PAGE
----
We have a B.A.S. degree

And I've been thinking about how to add a competency-based component to it.  Even badges are under consideration at this point.  Not sure I'd go completely this way, however.  This does show that the old degree completion route without some sort of vocational orientation is probably declining. From The Chronicle of Higher Education.

New Graduates Test the Promise of Competency-Based Education
So the professors and administrators designed a bachelor of applied arts and sciences in organizational leadership, with a largely standardized series of courses and a competency-based model. The development phase attracted money from the Bill & Melinda Gates Foundation and Educause, and the program is now delivered in hybrid form, in person and online, at South Texas and entirely online through Commerce. 
Students pay $750 each for a seven-week term, during which they complete as many "competencies" as they can. That means mastering skills like problem solving and applied research, as demonstrated on written assignments or video presentations. The competencies are woven into courses for the major as well as general-education requirements.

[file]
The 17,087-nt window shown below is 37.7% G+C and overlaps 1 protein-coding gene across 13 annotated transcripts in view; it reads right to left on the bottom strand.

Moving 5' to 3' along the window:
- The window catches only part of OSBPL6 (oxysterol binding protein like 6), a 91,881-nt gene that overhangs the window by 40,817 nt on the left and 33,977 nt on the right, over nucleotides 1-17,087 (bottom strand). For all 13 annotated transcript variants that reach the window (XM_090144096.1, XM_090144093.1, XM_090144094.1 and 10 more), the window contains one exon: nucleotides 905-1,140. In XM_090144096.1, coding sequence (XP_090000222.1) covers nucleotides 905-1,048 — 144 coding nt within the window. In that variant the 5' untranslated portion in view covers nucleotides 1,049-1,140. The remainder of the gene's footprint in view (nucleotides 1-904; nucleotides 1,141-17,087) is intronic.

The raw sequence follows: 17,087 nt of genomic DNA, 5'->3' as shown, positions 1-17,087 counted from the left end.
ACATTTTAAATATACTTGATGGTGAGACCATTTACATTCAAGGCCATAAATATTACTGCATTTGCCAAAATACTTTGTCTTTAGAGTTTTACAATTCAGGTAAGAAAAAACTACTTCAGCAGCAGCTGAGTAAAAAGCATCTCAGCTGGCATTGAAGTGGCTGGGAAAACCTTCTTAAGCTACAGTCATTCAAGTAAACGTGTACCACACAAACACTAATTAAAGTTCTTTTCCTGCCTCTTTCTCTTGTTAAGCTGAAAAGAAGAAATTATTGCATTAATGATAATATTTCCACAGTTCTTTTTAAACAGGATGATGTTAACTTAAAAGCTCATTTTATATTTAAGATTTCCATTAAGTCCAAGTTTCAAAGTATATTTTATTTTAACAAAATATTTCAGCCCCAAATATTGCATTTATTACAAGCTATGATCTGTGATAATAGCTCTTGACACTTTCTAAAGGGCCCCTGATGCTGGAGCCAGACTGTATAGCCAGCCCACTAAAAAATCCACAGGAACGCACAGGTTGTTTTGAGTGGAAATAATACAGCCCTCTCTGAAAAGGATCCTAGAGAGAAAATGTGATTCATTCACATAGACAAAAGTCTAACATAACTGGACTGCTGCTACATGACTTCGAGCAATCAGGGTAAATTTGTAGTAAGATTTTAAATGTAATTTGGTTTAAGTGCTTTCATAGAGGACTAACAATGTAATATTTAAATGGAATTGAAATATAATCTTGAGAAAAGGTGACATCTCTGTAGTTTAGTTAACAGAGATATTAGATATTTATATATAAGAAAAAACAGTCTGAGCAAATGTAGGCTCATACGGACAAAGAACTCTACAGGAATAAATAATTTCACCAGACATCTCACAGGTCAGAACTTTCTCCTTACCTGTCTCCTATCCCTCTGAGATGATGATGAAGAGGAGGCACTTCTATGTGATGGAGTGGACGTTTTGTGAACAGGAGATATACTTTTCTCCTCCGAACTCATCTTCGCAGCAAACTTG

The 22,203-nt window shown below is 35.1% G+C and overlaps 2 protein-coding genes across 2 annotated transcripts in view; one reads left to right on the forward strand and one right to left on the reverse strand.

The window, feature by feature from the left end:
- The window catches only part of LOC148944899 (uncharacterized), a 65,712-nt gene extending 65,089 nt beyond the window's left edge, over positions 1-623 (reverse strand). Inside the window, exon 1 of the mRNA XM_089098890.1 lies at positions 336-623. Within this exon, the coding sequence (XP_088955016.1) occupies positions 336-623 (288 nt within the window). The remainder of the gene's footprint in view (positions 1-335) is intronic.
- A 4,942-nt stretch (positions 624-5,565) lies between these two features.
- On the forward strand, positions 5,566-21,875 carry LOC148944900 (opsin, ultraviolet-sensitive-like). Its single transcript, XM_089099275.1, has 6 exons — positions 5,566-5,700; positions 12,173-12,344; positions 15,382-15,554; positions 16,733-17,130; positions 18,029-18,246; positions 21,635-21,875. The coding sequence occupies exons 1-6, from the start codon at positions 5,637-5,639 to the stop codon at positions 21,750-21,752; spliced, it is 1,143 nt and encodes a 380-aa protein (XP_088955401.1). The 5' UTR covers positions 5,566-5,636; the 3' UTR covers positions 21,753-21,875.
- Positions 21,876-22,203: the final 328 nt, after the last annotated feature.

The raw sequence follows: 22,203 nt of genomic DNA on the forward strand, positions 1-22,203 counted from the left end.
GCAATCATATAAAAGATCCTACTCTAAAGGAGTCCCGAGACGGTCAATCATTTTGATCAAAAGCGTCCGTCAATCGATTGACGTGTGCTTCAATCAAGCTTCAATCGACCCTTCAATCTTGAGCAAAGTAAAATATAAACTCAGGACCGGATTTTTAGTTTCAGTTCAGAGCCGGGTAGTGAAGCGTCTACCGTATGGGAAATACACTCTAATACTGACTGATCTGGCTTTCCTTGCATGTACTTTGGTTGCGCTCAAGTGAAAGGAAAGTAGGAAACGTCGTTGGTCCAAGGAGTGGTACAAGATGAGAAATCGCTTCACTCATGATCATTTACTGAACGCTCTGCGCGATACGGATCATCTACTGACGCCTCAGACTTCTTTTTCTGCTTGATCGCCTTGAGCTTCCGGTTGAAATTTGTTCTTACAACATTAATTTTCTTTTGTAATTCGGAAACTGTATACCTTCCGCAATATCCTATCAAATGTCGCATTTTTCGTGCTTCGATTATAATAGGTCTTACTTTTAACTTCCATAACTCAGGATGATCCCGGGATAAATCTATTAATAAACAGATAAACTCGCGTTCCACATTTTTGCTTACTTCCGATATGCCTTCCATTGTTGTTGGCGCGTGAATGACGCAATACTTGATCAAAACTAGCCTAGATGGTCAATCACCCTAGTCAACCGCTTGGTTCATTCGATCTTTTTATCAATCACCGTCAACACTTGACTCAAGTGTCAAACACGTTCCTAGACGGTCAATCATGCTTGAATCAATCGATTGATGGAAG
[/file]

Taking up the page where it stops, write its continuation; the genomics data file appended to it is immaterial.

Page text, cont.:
The biggest stumbling block for faculty members was terminology, said Ricky F. Dobbs, a professor of history at Commerce and dean of its University College. 
"You can make the word ‘competency’ mean just about anything," he said. As part of a team of faculty members and administrators that was creating the program, Mr. Dobbs and his colleagues used learning outcomes defined by the Association of American Colleges and Universities to develop a set of broad competencies in areas like change management, organizational behavior, and information literacy.

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